BHS Freshman Named 'Local Hero' for Take Steps Walk for Crohn's Disease & Colitis

Barrington 220 News
May 8, 2017

Barrington High School Freshman Abby Mann has been named 'Local Hero' for the Take Steps walk for Crohn's Disease and Colitis walk in Glenview on June 25th, 2017.


 

Finally diagnosed with the disease after years of suffering, Abby Mann wants to help people understand more about the disease.





"My goal is to raise money for cures and to create awareness about these important diseases," Abby Mann shares on her fundraising page. "Many people don't know about these conditions, as they are invisible from looking at a person from the outside."





The fastest growing population of Crohn's disease and ulcerative colitis are children under 18 years old. Debilitating, medically incurable diseases, over $1.6 million Americans are affected.


According to the Crohn's & Colitis Foundation, although considerable progress has been made in research, they do not yet know what causes this disease. Symptoms may include abdominal pain, persistent diarrhea, rectal bleeding, debilitating fatigue, and extreme weight loss.


Abby Mann has experienced many of the symptoms. She has had to stop participating in many activities she loved and in addition, missed a lot of school.


Abby is looking forward to her role at the Take Steps walk for Crohn's Disease and Colitis walk next month. She hopes to raise $7,000 and is on her way with almost $4,899. collected to date.


Click here to go to Abby Mann's Kickin' Crohn's Take Steps walk for Crohn's Disease and Colitis fundraising page


We asked Abby a few more questions about her experience learning about and living with Crohn's disease:


Living60010: When do first remember having pain and digestive issues or was it present your whole life?


I don't really remember because I have been dealing with this disease for a long time (diagnosed in 5th grade), but my parents said that I was always complaining about my stomach when I was younger. It got worse in elementary school when I began to lose weight and wasn't growing. I had a very poor appetite and barely ate because I would end up being doubled over in pain.


Living60010: Did it gradually or suddenly get worse?


It gradually got worse. As time went on, I was growing less and in more pain. Blood tests and a variety of digestive tests such as colonoscopies, endoscopies, barium studies, and MREs determined that I had Crohn's disease.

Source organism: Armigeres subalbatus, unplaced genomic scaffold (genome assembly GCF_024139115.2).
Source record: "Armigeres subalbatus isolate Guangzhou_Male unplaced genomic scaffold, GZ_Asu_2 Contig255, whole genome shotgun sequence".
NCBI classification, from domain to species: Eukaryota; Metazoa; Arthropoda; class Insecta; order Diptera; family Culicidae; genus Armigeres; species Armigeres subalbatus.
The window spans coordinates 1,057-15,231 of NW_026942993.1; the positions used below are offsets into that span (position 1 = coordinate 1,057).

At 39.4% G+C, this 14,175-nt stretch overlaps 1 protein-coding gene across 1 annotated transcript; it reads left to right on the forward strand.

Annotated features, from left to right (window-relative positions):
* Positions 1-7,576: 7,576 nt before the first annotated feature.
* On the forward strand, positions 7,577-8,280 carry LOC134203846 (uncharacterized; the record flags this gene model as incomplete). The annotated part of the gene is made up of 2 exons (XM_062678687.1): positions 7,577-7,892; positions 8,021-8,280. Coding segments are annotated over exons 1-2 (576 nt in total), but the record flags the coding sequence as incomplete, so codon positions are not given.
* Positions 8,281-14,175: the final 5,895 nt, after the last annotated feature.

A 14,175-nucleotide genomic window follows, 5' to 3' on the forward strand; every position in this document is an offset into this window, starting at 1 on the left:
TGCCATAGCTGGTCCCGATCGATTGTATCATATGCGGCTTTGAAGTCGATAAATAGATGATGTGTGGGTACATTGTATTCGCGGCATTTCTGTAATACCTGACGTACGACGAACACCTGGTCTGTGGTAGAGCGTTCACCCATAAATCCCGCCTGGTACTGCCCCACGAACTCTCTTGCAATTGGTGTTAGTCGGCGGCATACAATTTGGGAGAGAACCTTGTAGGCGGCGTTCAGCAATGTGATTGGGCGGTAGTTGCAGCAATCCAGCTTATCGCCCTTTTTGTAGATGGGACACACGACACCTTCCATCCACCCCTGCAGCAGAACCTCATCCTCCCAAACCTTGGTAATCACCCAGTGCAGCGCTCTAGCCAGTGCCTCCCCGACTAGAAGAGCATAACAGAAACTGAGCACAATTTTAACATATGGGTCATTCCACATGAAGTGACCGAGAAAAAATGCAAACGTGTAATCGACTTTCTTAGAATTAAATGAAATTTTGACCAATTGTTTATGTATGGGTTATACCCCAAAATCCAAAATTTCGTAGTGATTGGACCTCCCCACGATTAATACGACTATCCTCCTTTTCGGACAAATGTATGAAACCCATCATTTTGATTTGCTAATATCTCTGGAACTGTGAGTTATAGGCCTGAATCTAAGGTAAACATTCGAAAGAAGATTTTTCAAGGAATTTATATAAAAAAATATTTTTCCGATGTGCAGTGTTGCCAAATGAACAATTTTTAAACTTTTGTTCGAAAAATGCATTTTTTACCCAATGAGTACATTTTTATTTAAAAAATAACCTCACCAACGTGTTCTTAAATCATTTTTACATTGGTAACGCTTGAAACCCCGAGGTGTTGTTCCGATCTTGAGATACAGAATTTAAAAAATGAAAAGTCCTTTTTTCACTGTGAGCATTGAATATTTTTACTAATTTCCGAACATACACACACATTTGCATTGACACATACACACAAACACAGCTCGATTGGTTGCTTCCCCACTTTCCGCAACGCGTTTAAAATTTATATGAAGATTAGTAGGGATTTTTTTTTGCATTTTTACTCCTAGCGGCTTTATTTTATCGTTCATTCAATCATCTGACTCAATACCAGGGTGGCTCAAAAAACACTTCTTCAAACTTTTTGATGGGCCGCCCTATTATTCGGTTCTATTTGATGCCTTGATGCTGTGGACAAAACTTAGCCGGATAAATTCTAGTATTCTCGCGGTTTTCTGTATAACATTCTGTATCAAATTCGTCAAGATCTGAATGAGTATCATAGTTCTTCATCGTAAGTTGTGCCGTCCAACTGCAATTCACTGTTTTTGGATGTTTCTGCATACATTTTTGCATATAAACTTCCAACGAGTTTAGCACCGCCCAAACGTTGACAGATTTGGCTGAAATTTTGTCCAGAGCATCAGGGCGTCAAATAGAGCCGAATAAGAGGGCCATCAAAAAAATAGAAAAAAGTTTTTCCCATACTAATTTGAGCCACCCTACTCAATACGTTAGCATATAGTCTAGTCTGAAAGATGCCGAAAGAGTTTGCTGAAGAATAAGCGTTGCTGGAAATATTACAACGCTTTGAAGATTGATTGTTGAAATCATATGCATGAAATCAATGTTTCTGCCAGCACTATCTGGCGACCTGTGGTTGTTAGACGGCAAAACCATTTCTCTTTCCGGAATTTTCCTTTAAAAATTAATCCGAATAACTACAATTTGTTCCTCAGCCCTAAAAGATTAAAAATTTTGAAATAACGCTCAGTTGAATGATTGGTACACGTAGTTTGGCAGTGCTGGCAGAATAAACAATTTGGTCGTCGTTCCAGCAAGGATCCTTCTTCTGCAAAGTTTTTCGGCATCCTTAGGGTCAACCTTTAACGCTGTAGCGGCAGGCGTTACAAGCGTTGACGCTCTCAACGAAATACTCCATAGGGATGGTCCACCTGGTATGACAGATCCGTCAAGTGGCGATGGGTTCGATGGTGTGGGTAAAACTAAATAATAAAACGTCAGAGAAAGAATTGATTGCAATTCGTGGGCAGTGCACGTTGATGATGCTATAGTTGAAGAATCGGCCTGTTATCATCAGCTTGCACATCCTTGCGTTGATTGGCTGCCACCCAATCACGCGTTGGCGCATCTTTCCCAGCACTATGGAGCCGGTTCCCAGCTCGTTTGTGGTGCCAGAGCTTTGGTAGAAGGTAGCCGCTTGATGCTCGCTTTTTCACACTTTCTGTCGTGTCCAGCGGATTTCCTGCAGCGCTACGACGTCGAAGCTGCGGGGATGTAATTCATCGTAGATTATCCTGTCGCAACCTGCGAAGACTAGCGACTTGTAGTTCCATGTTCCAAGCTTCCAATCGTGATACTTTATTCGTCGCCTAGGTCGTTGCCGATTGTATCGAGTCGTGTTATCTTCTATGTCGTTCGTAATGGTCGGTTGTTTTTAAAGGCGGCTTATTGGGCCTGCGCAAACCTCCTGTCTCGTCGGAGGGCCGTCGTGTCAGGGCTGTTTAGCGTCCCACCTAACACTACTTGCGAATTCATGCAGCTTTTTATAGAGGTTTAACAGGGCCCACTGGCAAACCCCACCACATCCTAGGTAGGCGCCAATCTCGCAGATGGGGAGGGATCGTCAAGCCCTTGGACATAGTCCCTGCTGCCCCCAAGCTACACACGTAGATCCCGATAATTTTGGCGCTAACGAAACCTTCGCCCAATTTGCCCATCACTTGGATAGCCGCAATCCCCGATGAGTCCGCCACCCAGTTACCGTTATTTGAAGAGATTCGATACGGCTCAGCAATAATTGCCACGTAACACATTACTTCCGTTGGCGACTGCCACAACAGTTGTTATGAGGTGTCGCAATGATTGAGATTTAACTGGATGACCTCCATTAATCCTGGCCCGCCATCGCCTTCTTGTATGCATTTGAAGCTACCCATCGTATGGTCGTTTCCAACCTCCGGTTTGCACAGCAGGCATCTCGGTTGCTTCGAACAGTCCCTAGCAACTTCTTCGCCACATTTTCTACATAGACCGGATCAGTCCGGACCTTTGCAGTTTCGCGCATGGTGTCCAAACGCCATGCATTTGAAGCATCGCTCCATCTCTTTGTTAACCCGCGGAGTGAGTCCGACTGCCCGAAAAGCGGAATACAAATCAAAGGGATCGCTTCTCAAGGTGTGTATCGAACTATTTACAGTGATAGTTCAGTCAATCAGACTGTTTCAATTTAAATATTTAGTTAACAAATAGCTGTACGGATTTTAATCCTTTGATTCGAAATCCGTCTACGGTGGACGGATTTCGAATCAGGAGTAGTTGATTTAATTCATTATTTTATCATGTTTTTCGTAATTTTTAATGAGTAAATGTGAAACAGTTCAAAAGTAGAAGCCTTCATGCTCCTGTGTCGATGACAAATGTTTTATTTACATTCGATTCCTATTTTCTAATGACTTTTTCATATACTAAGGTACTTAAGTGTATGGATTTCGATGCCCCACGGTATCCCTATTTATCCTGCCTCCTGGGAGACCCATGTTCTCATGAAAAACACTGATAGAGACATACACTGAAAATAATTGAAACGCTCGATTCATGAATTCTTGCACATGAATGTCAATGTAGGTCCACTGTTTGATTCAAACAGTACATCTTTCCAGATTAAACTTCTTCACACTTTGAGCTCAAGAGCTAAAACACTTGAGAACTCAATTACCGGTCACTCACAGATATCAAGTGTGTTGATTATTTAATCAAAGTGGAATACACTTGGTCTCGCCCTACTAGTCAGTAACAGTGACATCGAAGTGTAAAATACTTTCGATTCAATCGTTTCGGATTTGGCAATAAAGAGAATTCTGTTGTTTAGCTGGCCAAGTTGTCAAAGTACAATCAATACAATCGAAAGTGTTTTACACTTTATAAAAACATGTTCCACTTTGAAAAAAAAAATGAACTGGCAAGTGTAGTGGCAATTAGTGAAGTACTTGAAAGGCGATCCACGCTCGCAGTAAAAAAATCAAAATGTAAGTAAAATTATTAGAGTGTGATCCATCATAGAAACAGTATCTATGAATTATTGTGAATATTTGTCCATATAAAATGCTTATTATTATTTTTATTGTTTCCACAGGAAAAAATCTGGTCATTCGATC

Living60010: What are you able to eat?


I have a very restricted diet. I can't eat red meat, popcorn, raw vegetables, salad, things with seeds, large amounts of lactose and gluten, many snacks, fried food, acidic things, high fiber foods, and carbonated beverages.


Living60010: Are there foods you used to love, but no longer can have?


I have gotten used to not being able to eat many foods. I don't miss anything, but if I were able to have a normal diet I would like that. Every once in a while, I have a little bit of lactose or something I can't eat and end up suffering the consequences.


Living60010: Do any other relatives of yours have the disease?


Nobody else in my family has this disease.


Living60010: What have you learned about your body you didn't know before?


I have learned that I need to pay attention to what I eat and what my body is telling me. For example, if my stomach is hurting after I have dairy, I can most likely conclude that my body can't tolerate it.


Currently, I have learned that I have to take it easy and not do any physical activity. It is too painful and makes my symptoms worse to participate in gymnastics and lacrosse. I also tend to be more fatigued because of the disease and get sick easily because of my weakened immune system.


Living60010: What have you learned from spending so much time in hospitals and with doctors?


I have learned that my doctors are very dedicated and have a passion for what they do. Even though I don't always love what they have to say, I know it's for the best and to try and help me.


I have also discovered that I want to do something in the medical field because I want to be able to help people.


Living60010: What do you wish your classmates at school could understand about the disease?


I wish that classmates would understand what the disease is and that it is serious. I have had multiple people make fun of me for having Crohn's and make rude comments. Many people perceive it as "gross" or "strange" because they don't know what it is.


Some don't think anything is wrong because I look normal from the outside, even though my insides say differently. Often times people will try and give me advice on how to cure my disease. This is especially annoying considering there isn't a cure and they don't understand that people respond differently to different treatments.


If people are better educated, then more awareness will be able to be spread.


Living60010: Tell us more about your upcoming surgery:


I have an upcoming surgery that I am nervous for. I don't want it to happen, but I have recognized that I will feel better with it and my quality of life will improve.


It will be rough at first, but in the long run, it will hopefully be the right decision.